Books and Arts

Nature 451, 771-772 (14 February 2008) | doi:10.1038/451771b; Published online 13 February 2008

Genomes evolve, but how?

Axel Meyer1

BOOK REVIEWEDThe Origins of Genome Architecture

by Michael Lynch

Sinauer: 2007. 510 pp. $59.95 (hbk)

"Nothing in biology makes sense, except in the light of evolution," said the great geneticist and evolutionary biologist Theodosius Dobzhansky. Twenty-five years on, genomics as a discipline has yet to embrace evolution fully. Michael Lynch is an exception. His timely textbook demands that population thinking, population genetics and evolutionary theory be meshed more explicitly. After all, genomes did not appear suddenly from nowhere, and mutational changes from single base-pair substitutions to whole-genome duplications are at least one basis of molecular as well as phenotypic evolutionary change.

As the cost of genome-sequencing falls and more genomes of the major model systems are sequenced, evolutionary biologists have more say in which organisms will be investigated next. Population samples of, for example, the model species Drosophila (fruitflies) are a good target.

Yet this line of research is still driven strongly by technical innovation, such as the speed and cost of data collection, rather than the testing of theories that might direct future experiments. Genomics research is progressing incredibly fast, off the back of genomic data that are being produced ever more rapidly. Still in a stage of wondrous discovery, this nascent field today evokes the excitement of the early days of natural history.

Lynch is a population geneticist who has made major contributions to numerous evolutionary questions and recently expanded his interests to genomics. He has published landmark studies on mutation rates, gene duplication and the functional diversification of genes.

In The Origins of Genome Architecture, he advocates using population genetics to understand genomes because the mechanisms involved can explain changes in gene frequency across generations and elucidate genome evolution. For Lynch, population genetics and some non-adaptive mechanisms in particular suffice to understand genomic evolution. He argues that invoking 'mythical macroevolutionary forces' is unnecessary.

Almost every page introduces interesting, unanswered problems — a goldmine for students in search of a thesis topic.

Lynch goes a step further by combining molecular mechanisms and evolutionary theory into a coherent evolutionary genomics framework and claiming it as the next phase of evolutionary biology. The ability to straddle both disciplines is rare and hardly attempted in the other direction — few molecular biologists know much about evolutionary biology. Rightly, Lynch laments this asymmetry.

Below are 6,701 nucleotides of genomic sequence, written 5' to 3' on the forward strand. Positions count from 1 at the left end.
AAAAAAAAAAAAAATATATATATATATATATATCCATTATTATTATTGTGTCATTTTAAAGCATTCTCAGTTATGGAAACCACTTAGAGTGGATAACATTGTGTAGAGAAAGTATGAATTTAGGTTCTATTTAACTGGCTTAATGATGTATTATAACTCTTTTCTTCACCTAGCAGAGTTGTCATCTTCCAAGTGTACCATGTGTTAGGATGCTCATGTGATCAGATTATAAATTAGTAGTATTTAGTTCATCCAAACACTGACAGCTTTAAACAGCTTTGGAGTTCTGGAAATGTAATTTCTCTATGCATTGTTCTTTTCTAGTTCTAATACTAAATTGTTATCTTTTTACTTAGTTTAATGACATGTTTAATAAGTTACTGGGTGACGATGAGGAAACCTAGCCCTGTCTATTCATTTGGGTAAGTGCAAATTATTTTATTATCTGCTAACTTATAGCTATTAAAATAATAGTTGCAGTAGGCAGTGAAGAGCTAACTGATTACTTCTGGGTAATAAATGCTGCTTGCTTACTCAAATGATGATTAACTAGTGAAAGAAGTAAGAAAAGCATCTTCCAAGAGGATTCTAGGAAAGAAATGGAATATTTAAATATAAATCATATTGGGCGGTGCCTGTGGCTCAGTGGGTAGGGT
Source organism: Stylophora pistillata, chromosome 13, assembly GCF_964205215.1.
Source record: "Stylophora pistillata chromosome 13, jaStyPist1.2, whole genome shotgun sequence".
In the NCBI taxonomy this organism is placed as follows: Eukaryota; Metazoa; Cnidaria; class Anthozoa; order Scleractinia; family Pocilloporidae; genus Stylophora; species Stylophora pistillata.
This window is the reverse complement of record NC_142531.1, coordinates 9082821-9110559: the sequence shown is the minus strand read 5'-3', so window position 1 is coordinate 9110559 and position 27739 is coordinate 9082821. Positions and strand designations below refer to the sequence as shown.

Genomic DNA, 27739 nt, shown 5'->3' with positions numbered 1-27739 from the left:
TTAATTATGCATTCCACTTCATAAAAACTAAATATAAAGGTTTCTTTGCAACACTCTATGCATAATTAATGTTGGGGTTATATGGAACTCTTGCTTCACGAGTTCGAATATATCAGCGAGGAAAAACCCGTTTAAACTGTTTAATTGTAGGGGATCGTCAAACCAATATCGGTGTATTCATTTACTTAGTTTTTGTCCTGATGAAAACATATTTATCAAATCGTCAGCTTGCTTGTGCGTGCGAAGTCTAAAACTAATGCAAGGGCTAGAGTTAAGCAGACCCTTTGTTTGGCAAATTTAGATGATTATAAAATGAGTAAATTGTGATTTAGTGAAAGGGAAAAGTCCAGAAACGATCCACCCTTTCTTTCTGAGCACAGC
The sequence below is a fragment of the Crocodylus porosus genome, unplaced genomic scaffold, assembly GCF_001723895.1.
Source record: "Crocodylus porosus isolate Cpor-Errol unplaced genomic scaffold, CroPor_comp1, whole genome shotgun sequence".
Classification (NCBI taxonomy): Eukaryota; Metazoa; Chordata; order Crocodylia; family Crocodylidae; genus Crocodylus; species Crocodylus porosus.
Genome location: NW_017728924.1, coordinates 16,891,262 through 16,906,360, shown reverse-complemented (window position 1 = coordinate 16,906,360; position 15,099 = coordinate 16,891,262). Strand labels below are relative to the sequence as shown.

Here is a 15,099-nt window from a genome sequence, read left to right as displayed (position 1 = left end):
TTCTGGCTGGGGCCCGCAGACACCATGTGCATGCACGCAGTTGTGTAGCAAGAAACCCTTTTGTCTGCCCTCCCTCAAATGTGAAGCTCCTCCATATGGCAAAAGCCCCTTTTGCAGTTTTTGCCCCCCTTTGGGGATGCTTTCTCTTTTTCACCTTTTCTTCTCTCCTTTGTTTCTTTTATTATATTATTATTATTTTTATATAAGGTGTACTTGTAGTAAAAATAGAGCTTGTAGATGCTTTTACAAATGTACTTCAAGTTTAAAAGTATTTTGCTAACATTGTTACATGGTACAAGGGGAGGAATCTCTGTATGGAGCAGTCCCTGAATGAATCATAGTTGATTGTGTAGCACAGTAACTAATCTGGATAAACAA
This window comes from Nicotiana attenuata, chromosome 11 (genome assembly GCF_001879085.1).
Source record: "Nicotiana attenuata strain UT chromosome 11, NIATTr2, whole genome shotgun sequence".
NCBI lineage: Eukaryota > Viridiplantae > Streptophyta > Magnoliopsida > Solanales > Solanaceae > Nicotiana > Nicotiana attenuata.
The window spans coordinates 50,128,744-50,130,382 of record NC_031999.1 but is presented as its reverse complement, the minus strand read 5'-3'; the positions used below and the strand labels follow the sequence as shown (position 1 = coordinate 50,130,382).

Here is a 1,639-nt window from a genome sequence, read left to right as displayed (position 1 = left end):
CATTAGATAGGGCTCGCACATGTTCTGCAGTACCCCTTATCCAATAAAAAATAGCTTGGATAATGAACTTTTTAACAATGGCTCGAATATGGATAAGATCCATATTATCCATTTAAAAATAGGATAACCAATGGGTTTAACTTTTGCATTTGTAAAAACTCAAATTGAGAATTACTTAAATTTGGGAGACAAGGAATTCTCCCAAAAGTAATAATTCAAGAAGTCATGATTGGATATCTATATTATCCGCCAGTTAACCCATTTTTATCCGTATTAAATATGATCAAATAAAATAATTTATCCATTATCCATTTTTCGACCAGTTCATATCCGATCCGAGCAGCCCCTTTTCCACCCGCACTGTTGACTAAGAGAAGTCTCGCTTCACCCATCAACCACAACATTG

This book is a must-read for every genome researcher; evolutionary biologists will also profit. It reviews and analyses, competently and thoroughly, a huge range of topics, from the origin of eukaryotes to sex chromosomes. It is the best, most up-to-date and thorough summary of genome evolution published. Arguments, hypotheses and supporting data are presented clearly and cross-referenced.Only the most necessary equations interrupt the flow. Almost every page introduces interesting, unanswered problems, making it a goldmine for graduate students in search of a thesis topic. Rarely have I scribbled so many pencil marks in a book's margins.

The last chapter, distinctively entitled "Genomfart" (meaning 'place of passage' or 'the way forward' in Swedish), discusses how much scientific meat lies behind fashionable buzzwords such as complexity, modularity, robustness and evolvability. It alone provides enough intellectual fodder for a stimulating seminar series. Not every evolutionary biologist, genome researcher or 'evo-devo-ist' will agree with Lynch's strong opinions that largely non-adaptive forces shaped genomes, but it is a debate worth having.

As long as we remain unsure what a gene is, we are a long way from understanding genome evolution. That so much is still unknown should not worry us. Rather, it should reassure the next generation of evolutionary genomic biologists that there is much to be discovered.

  1. Axel Meyer is professor of zoology and evolutionary biology in the Department of Biology, University of Konstanz, 78457 Konstanz, Germany. He is co-editor with Yves Van de Peer of Genome Evolution: Gene and Genome Duplications and the Origin of Novel Gene Functions.